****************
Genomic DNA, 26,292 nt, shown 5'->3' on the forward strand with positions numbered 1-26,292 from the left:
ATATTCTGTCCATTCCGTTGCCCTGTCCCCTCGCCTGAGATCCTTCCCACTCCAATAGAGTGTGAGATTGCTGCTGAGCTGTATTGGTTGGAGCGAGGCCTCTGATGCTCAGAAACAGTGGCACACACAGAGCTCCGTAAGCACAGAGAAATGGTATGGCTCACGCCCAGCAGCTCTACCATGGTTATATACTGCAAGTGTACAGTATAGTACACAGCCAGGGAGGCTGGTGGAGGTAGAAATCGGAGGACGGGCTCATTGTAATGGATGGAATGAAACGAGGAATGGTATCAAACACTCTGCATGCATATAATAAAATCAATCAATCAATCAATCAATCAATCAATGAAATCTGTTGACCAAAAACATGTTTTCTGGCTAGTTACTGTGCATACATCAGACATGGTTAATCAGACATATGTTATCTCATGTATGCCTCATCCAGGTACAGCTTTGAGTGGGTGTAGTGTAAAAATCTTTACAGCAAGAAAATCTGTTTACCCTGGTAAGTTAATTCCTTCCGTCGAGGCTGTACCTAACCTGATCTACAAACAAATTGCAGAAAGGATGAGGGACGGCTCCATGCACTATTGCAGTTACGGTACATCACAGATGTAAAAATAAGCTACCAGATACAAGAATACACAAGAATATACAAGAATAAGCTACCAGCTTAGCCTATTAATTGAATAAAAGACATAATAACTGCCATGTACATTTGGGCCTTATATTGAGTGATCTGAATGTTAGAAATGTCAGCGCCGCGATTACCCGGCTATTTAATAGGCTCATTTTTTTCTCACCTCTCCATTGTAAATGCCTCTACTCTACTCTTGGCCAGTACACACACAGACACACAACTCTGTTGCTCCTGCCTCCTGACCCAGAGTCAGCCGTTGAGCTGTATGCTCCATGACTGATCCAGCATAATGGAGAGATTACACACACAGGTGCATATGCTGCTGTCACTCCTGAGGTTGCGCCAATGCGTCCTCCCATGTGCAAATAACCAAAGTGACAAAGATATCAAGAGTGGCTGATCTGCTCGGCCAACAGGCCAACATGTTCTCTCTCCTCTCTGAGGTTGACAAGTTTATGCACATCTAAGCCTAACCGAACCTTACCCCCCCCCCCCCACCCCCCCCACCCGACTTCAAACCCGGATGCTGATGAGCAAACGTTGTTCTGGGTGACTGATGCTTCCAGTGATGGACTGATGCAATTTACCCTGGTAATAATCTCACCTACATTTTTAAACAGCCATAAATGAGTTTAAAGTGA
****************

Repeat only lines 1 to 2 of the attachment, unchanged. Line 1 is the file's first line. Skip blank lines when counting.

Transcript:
Genomic DNA, 26,292 nt, shown 5'->3' on the forward strand with positions numbered 1-26,292 from the left:
ATATTCTGTCCATTCCGTTGCCCTGTCCCCTCGCCTGAGATCCTTCCCACTCCAATAGAGTGTGAGATTGCTGCTGAGCTGTATTGGTTGGAGCGAGGCCTCTGATGCTCAGAAACAGTGGCACACACAGAGCTCCGTAAGCACAGAGAAATGGTATGGCTCACGCCCAGCAGCTCTACCATGGTTATATACTGCAAGTGTACAGTATAGTACACAGCCAGGGAGGCTGGTGGAGGTAGAAATCGGAGGACGGGCTCATTGTAATGGATGGAATGAAACGAGGAATGGTATCAAACACTCTGCATGCATATAATAAAATCAATCAATCAATCAATCAATCAATCAATGAAATCTGTTGACCAAAAACATGTTTTCTGGCTAGTTACTGTGCATACATCAGACATGGTTAATCAGACATATGTTATCTCATGTATGCCTCATCCAGGTACAGCTTTGAGTGGGTGTAGTGTAAAAATCTTTACAGCAAGAAAATCTGTTTACCCTGGTAAGTTAATTCCTTCCGTCGAGGCTGTACCTAACCTGATCTACAAACAAATTGCAGAAAGGATGAGGGACGGCTCCATGCACTATTGCAGTTACGGTACATCACAGATGTAAAAATAAGCTACCAGATACAAGAATACACAAGAATATACAAGAATAAGCTACCAGCTTAGCCTATTAATTGAATAAAAGACATAATAACTGCCATGTACATTTGGGCCTTATATTGAGTGATCTGAATGTTAGAAATGTCAGCGCCGCGATTACCCGGCTATTTAATAGGCTCATTTTTTTCTCACCTCTCCATTGTAAATGCCTCTACTCTACTCTTGGCCAGTACACACACAGACACACAACTCTGTTGCTCCTGCCTCCTGACCCAGAGTCAGCCGTTGAGCTGTATGCTCCATGACTGATCCAGCATAATGGAGAGATTACACACACAGGTGCATATGCTGCTGTCACTCCTGAGGTTGCGCCAATGCGTCCTCCCATGTGCAAATAACCAAAGTGACAAAGATATCAAGAGTGGCTGATCTGCTCGGCCAACAGGCCAACATGTTCTCTCTCCTCTCTGAGGTTGACAAGTTTATGCACATCTAAGCCTAACCGAACCTTACCCCCCCCCCCCCACCCCCCCCACCCGACTTCAAACCCGGATGCTGATGAGCAAACGTTGTTCTGGGTGACTGATGCTTCCAGTGATGGACTGATGCAATTTACCCTGGTAATAATCTCACCTACATTTTTAAACAGCCATAAATGAGTTTAAAGTGA